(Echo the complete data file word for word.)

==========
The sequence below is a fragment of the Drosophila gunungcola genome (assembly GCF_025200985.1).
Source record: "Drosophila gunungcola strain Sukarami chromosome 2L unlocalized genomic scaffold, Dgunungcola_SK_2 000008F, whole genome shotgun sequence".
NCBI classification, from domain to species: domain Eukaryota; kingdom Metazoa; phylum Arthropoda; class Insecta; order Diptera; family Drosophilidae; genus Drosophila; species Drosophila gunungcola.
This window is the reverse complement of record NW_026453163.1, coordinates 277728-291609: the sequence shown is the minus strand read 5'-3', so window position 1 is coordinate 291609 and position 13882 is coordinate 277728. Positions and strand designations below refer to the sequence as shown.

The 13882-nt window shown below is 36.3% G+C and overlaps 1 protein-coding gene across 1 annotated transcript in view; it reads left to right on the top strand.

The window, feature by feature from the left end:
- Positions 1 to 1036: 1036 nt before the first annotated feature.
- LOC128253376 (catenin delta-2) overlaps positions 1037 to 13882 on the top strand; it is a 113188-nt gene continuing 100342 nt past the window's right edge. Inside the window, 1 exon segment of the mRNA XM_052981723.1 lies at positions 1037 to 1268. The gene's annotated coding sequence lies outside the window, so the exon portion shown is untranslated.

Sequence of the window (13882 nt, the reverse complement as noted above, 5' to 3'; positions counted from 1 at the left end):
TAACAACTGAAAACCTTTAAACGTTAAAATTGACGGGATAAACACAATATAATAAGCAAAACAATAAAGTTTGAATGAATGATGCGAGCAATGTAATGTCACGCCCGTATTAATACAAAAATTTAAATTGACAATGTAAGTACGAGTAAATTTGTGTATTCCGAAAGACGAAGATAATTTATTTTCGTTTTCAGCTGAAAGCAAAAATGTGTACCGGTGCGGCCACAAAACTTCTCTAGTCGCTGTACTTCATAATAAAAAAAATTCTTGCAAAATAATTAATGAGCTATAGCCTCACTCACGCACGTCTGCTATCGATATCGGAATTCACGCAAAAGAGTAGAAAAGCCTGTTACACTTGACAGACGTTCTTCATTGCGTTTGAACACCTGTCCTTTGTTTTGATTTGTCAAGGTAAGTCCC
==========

The sequence below is a fragment of the Drosophila gunungcola genome (assembly GCF_025200985.1).
Source record: "Drosophila gunungcola strain Sukarami chromosome 2L unlocalized genomic scaffold, Dgunungcola_SK_2 000008F, whole genome shotgun sequence".
NCBI classification, from domain to species: domain Eukaryota; kingdom Metazoa; phylum Arthropoda; class Insecta; order Diptera; family Drosophilidae; genus Drosophila; species Drosophila gunungcola.
This window is the reverse complement of record NW_026453163.1, coordinates 277728-291609: the sequence shown is the minus strand read 5'-3', so window position 1 is coordinate 291609 and position 13882 is coordinate 277728. Positions and strand designations below refer to the sequence as shown.

The 13882-nt window shown below is 36.3% G+C and overlaps 1 protein-coding gene across 1 annotated transcript in view; it reads left to right on the top strand.

The window, feature by feature from the left end:
- Positions 1 to 1036: 1036 nt before the first annotated feature.
- LOC128253376 (catenin delta-2) overlaps positions 1037 to 13882 on the top strand; it is a 113188-nt gene continuing 100342 nt past the window's right edge. Inside the window, 1 exon segment of the mRNA XM_052981723.1 lies at positions 1037 to 1268. The gene's annotated coding sequence lies outside the window, so the exon portion shown is untranslated.

Sequence of the window (13882 nt, the reverse complement as noted above, 5' to 3'; positions counted from 1 at the left end):
TAACAACTGAAAACCTTTAAACGTTAAAATTGACGGGATAAACACAATATAATAAGCAAAACAATAAAGTTTGAATGAATGATGCGAGCAATGTAATGTCACGCCCGTATTAATACAAAAATTTAAATTGACAATGTAAGTACGAGTAAATTTGTGTATTCCGAAAGACGAAGATAATTTATTTTCGTTTTCAGCTGAAAGCAAAAATGTGTACCGGTGCGGCCACAAAACTTCTCTAGTCGCTGTACTTCATAATAAAAAAAATTCTTGCAAAATAATTAATGAGCTATAGCCTCACTCACGCACGTCTGCTATCGATATCGGAATTCACGCAAAAGAGTAGAAAAGCCTGTTACACTTGACAGACGTTCTTCATTGCGTTTGAACACCTGTCCTTTGTTTTGATTTGTCAAGGTAAGTCCC